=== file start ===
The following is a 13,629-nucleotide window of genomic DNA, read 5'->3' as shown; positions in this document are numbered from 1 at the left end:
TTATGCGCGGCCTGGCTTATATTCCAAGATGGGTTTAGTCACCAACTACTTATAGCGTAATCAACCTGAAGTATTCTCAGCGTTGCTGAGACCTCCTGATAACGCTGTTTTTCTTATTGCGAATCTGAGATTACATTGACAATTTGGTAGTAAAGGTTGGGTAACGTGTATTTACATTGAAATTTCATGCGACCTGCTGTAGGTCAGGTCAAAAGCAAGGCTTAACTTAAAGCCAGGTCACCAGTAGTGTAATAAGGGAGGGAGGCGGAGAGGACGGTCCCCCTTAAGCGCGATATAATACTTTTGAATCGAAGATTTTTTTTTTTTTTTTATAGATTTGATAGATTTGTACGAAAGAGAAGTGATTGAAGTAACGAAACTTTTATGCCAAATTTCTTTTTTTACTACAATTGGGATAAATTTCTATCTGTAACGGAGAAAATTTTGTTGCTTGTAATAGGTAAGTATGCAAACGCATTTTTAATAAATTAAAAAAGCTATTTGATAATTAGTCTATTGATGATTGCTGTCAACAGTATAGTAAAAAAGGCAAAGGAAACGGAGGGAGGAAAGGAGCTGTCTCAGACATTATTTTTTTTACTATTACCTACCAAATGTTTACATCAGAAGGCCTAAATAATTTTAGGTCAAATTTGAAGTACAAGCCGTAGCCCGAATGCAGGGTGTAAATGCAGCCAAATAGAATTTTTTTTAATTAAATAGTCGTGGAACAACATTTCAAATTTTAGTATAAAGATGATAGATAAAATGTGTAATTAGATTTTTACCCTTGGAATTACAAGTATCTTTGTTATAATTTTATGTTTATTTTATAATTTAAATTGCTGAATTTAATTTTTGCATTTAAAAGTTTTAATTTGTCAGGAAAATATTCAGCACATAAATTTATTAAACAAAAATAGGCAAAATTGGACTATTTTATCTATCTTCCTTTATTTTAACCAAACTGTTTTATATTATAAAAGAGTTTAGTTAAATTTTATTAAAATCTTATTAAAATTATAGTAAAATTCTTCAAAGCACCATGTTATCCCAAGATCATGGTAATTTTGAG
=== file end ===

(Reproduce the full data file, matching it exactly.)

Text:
The following is a 13,629-nucleotide window of genomic DNA, read 5'->3' as shown; positions in this document are numbered from 1 at the left end:
TTATGCGCGGCCTGGCTTATATTCCAAGATGGGTTTAGTCACCAACTACTTATAGCGTAATCAACCTGAAGTATTCTCAGCGTTGCTGAGACCTCCTGATAACGCTGTTTTTCTTATTGCGAATCTGAGATTACATTGACAATTTGGTAGTAAAGGTTGGGTAACGTGTATTTACATTGAAATTTCATGCGACCTGCTGTAGGTCAGGTCAAAAGCAAGGCTTAACTTAAAGCCAGGTCACCAGTAGTGTAATAAGGGAGGGAGGCGGAGAGGACGGTCCCCCTTAAGCGCGATATAATACTTTTGAATCGAAGATTTTTTTTTTTTTTTTATAGATTTGATAGATTTGTACGAAAGAGAAGTGATTGAAGTAACGAAACTTTTATGCCAAATTTCTTTTTTTACTACAATTGGGATAAATTTCTATCTGTAACGGAGAAAATTTTGTTGCTTGTAATAGGTAAGTATGCAAACGCATTTTTAATAAATTAAAAAAGCTATTTGATAATTAGTCTATTGATGATTGCTGTCAACAGTATAGTAAAAAAGGCAAAGGAAACGGAGGGAGGAAAGGAGCTGTCTCAGACATTATTTTTTTTACTATTACCTACCAAATGTTTACATCAGAAGGCCTAAATAATTTTAGGTCAAATTTGAAGTACAAGCCGTAGCCCGAATGCAGGGTGTAAATGCAGCCAAATAGAATTTTTTTTAATTAAATAGTCGTGGAACAACATTTCAAATTTTAGTATAAAGATGATAGATAAAATGTGTAATTAGATTTTTACCCTTGGAATTACAAGTATCTTTGTTATAATTTTATGTTTATTTTATAATTTAAATTGCTGAATTTAATTTTTGCATTTAAAAGTTTTAATTTGTCAGGAAAATATTCAGCACATAAATTTATTAAACAAAAATAGGCAAAATTGGACTATTTTATCTATCTTCCTTTATTTTAACCAAACTGTTTTATATTATAAAAGAGTTTAGTTAAATTTTATTAAAATCTTATTAAAATTATAGTAAAATTCTTCAAAGCACCATGTTATCCCAAGATCATGGTAATTTTGAG